Best in Training & Education
Bayfront Medical Center, St. Petersburg
Nominated by Marcy Phipps, RN, CCRN
Jane Doe was a victim of a motor vehicle accident in which she'd sustained critical, life threatening injuries. When she was transferred from the emergency room to the intensive care unit Bayfront Medical Center's level II trauma center, the only bed available was assigned to the newest nurse on the unit - and that could have been devastating for Jane Doe.
The high-acuity nursing unit provides care for the sickest patients in the hospital, and lack of clinical experience has the potential to be a stumbling block when rapid intervention is imperative. The nurses in Bayfront Medical Center's trauma ICU pulled together in such moments, demonstrating a teamwork approach that guarantees the very best care to patients like Jane Doe - whether the nurse assigned to their care has 1 year of experience or 30.
In the situation described above, seasoned critical care nurses stationed nearby stood ready to assist the new nurse during the patient's admission to the unit. Critical assessments were carried out while stat orders were implemented. The novice nurse was an integral part of a fast-acting, experienced nursing team.
Newly hired nurses are a valuable part of the nursing team. New graduates from top schools around the country are routinely recruited into Bayfront's critical care internship, which incorporates access to the AACN Essentials of Critical Care orientation program and provides intensive training with experienced preceptors.
Mentorship helps promote a team approach to nursing and provides new nurses with a strong support network. Whether in need of clinical advice or words of encouragement, novice nurses are provided with a foundation of support from the nursing team.
Bayfront Medical Center's trauma ICU manager and clinical nurse educator have been part of the ICU team for a combined 51 years. Charge nurses and nursing leaders have been part of the team for up to 33 years, and 34 percent of the nursing team has been together for more than 5 years.
Despite a competitive employment market, retention of this cohesive and elite nursing team has not proved difficult. Staff take great pride in their work and enjoy the daily challenge of high-acuity patient care.
Best in Adaptability
Lakeland Regional Medical Center
Nominated by Jackie Yon, MSN, RN, CCRN, CCNS
When Lakeland Regional Medical Center's medical cardiology unit was selected to be pilot a new practice model, adapting to change became a constant. A clinical resource nurse (CRN) would lead staff in efforts to implement best and evidence-based practice. These bedside leaders also would collaborate with all disciplines that intersect with patient care needs.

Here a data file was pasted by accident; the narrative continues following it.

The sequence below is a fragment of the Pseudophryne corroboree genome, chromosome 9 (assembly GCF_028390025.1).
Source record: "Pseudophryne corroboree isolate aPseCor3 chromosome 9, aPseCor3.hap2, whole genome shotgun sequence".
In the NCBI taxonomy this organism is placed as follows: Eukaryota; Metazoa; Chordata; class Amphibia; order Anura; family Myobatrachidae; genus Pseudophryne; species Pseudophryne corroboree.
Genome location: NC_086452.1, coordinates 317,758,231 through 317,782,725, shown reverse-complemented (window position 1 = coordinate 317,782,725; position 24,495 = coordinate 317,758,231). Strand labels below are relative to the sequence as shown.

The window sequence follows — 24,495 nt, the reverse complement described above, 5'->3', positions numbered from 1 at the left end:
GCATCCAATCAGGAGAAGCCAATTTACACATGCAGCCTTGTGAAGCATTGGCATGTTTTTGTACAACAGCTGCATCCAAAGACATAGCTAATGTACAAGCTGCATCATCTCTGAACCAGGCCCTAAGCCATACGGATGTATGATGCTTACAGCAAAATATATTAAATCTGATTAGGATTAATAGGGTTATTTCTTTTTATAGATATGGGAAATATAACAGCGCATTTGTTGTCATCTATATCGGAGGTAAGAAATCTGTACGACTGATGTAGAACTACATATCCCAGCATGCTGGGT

Two CRN's cover weekday, 8-hour shifts, to address any discharge or clinical issues, and a third CRN works 12-hours shifts on weekends. In addition, team leaders on the night shift serve as clinical experts.
Shift huddles relay communicate critical information regarding the unit, and hourly rounding has helped improve patient outcomes and satisfaction. Walking rounds at shift change for RN-to-RN handoff have become a part of daily practice.
MD-RN rounds help ensure efficient communication about patient information and discharge plans, and the cardiology clinical nurse specialist leads weekly multidisciplinary rounds.
Recently, Lakeland Regional's medical cardiology unit added "lightning rounds" - a daily practice involving the social worker, manager, RN and clinical resource nurse - to facilitate patient discharge.
Most recently, several of RNs formed a unit based shared governance council that has found ways to improve care of heart failure patients.
Additionally, 42 percent of eligible staff are certified in their area of specialty, and 26 percent of RNs on the unit have BSN degrees. Another 25 percent are either enrolled in RN-to-BSN and master's degree programs.
The medical cardiology unit's efforts have resulted in impressive numbers - including an RN turnover of 2.13 percent in the past year. Additionally, patient falls are below hospital standard and there were no cases of hospital-acquired pressure ulcers during the last two PI surveys. Between 35 percent and 40 percent of patients are discharged daily - compared to 20 percent 2 years ago.
Many of these changes occurred because the staff were ask to identify roadblocks to care, then push back on processes that interfered with their ability to provide that care.
Moreover, because of CRNs' and team leaders' expertise and clinical skills, the medical cardiology staff launched changes at a faster pace than other units.
The majority the above changes are now part of the hospital's housewide 2009 Nursing Strategic Initiative.